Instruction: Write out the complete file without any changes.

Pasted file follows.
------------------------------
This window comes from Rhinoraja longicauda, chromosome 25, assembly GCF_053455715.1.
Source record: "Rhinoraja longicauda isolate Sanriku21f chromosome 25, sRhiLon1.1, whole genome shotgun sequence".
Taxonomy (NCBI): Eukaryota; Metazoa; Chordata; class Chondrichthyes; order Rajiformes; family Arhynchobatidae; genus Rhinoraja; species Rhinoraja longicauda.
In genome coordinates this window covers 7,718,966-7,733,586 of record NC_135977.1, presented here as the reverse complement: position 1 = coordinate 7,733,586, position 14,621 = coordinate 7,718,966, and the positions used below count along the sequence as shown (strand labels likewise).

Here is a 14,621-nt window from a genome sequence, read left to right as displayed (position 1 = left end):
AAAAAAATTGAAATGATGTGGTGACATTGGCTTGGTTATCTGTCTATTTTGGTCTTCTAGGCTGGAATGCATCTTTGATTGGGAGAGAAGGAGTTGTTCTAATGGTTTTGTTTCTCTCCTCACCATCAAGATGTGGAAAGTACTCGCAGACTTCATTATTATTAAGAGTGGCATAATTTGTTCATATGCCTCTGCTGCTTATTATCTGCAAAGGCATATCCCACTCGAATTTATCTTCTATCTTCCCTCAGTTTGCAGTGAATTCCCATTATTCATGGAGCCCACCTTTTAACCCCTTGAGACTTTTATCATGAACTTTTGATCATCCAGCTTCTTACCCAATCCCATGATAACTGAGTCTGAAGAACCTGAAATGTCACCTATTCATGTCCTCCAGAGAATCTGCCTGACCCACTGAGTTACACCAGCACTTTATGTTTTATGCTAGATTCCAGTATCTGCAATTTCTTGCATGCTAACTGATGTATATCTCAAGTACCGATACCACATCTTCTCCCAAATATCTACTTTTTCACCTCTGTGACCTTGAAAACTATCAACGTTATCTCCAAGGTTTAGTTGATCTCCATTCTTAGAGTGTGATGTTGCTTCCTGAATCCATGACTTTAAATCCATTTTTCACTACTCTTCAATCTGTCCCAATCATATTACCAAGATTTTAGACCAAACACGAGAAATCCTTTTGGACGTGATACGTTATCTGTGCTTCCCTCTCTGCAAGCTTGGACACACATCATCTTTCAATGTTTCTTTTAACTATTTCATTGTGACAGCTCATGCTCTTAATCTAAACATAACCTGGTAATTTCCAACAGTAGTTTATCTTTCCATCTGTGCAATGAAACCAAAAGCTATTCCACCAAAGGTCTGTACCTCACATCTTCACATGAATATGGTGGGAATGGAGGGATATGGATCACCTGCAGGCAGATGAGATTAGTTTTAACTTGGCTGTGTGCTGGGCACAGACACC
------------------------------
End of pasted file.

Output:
This window comes from Rhinoraja longicauda, chromosome 25, assembly GCF_053455715.1.
Source record: "Rhinoraja longicauda isolate Sanriku21f chromosome 25, sRhiLon1.1, whole genome shotgun sequence".
Taxonomy (NCBI): Eukaryota; Metazoa; Chordata; class Chondrichthyes; order Rajiformes; family Arhynchobatidae; genus Rhinoraja; species Rhinoraja longicauda.
In genome coordinates this window covers 7,718,966-7,733,586 of record NC_135977.1, presented here as the reverse complement: position 1 = coordinate 7,733,586, position 14,621 = coordinate 7,718,966, and the positions used below count along the sequence as shown (strand labels likewise).

Here is a 14,621-nt window from a genome sequence, read left to right as displayed (position 1 = left end):
AAAAAAATTGAAATGATGTGGTGACATTGGCTTGGTTATCTGTCTATTTTGGTCTTCTAGGCTGGAATGCATCTTTGATTGGGAGAGAAGGAGTTGTTCTAATGGTTTTGTTTCTCTCCTCACCATCAAGATGTGGAAAGTACTCGCAGACTTCATTATTATTAAGAGTGGCATAATTTGTTCATATGCCTCTGCTGCTTATTATCTGCAAAGGCATATCCCACTCGAATTTATCTTCTATCTTCCCTCAGTTTGCAGTGAATTCCCATTATTCATGGAGCCCACCTTTTAACCCCTTGAGACTTTTATCATGAACTTTTGATCATCCAGCTTCTTACCCAATCCCATGATAACTGAGTCTGAAGAACCTGAAATGTCACCTATTCATGTCCTCCAGAGAATCTGCCTGACCCACTGAGTTACACCAGCACTTTATGTTTTATGCTAGATTCCAGTATCTGCAATTTCTTGCATGCTAACTGATGTATATCTCAAGTACCGATACCACATCTTCTCCCAAATATCTACTTTTTCACCTCTGTGACCTTGAAAACTATCAACGTTATCTCCAAGGTTTAGTTGATCTCCATTCTTAGAGTGTGATGTTGCTTCCTGAATCCATGACTTTAAATCCATTTTTCACTACTCTTCAATCTGTCCCAATCATATTACCAAGATTTTAGACCAAACACGAGAAATCCTTTTGGACGTGATACGTTATCTGTGCTTCCCTCTCTGCAAGCTTGGACACACATCATCTTTCAATGTTTCTTTTAACTATTTCATTGTGACAGCTCATGCTCTTAATCTAAACATAACCTGGTAATTTCCAACAGTAGTTTATCTTTCCATCTGTGCAATGAAACCAAAAGCTATTCCACCAAAGGTCTGTACCTCACATCTTCACATGAATATGGTGGGAATGGAGGGATATGGATCACCTGCAGGCAGATGAGATTAGTTTTAACTTGGCTGTGTGCTGGGCACAGACACC